Blog Entry List
Court records are very important to research, especially in the 1700s and 1800s as many things went through the court. Bought land? It was proved in court. Died? Will and estate records were proved in court. These are just a few examples. In North Carolina, only 32 of 100 counties have no missing records. 36 had courthouse fires and 32 more counties have missing records for unknown reasons. That means just a bit over two-thirds of North Carolina counties has missing records. Despite the fires and missing records, it is important to remember there are other types of records that may be able to help you. A courthouse fire does not equate a total loss of records for the county. It is a good idea to examine all records that do exist.
In several recent blog posts, we highlighted some books with connections to North Carolina for middle-grade readers.
The Government & Heritage Library received permission to publish text from the Spanish translation of The Old North State Fact Book (Revised 6th Edition), called Libro de Hechos de El Viejo Estado del Norte, in NCpedia. The book provides a brief history of North Carolina as well as information on the state symbols en español. The book is divided up into 41 individual NCpedia articles.
Two new collections from the State Library of North Carolina are available in the North Carolina Digital Collections (digital.ncdcr.gov)—Architectural Survey Reports and Daily Bulletin.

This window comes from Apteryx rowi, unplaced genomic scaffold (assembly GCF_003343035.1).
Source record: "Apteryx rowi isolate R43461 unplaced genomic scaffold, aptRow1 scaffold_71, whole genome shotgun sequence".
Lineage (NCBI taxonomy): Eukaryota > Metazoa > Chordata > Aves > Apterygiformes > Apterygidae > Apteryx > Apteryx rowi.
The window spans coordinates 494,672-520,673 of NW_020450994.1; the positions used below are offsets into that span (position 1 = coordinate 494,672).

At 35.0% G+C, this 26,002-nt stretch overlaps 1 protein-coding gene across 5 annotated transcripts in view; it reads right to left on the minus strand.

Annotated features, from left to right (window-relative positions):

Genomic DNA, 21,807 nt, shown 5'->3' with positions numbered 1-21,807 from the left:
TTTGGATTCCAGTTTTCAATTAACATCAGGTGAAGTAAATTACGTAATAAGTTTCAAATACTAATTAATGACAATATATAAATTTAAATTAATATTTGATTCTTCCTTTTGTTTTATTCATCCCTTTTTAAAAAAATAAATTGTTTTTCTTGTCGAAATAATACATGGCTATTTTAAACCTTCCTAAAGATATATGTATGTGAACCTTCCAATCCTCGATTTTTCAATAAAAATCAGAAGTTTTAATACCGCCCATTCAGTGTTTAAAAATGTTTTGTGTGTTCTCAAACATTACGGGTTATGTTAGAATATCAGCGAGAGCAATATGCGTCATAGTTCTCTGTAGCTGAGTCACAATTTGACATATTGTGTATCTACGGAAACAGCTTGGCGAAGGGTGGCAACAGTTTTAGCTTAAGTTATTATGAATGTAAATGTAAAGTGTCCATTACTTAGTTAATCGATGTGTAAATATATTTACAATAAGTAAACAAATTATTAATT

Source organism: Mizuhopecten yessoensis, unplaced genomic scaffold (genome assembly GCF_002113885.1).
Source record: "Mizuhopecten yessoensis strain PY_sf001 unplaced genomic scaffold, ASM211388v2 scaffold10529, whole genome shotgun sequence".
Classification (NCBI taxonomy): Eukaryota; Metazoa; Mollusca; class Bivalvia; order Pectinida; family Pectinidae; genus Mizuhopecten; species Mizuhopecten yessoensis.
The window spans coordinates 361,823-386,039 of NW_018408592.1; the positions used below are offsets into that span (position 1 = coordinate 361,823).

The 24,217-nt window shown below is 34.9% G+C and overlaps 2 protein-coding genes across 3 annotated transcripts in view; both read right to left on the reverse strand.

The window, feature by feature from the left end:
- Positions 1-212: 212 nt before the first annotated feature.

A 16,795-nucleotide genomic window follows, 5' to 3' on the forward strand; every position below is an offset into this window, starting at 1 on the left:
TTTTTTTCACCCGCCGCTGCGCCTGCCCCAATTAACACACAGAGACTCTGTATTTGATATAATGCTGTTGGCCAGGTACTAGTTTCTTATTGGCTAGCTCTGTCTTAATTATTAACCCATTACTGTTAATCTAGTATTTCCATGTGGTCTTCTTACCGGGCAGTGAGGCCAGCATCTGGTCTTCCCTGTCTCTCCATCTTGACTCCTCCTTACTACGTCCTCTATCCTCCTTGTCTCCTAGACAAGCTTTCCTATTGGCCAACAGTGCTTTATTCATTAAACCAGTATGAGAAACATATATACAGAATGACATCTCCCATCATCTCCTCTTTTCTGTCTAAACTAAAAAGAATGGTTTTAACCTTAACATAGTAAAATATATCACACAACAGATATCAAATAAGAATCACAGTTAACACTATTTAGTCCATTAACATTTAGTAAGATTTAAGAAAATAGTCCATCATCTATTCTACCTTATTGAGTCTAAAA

More than 80,000 state employees work diligently for the State of North Carolina in 178 different state agencies. When the COVID-19 pandemic reached North Carolina, many state employees found themselves working in drastically different situations and environments, many even teleworking from home. Here at the Government & Heritage Library (GHL), we understand the importance of having accessible resources available to help you provide the best service to the public in these trying times. To assist with the research endeavors state employees across North Carolina engage in to help keep our great state running, the GHL is proud to announce the State Employee Research Guide (https://statelibrary.ncdcr.libguides.com/stateemployees)!
The Government and Heritage Library (GHL) is the official repository for North Carolina publications produced by state government. This extensive collection—more than 100,000 volumes of print and digital government publications—dates from the late 18th century up to the present day.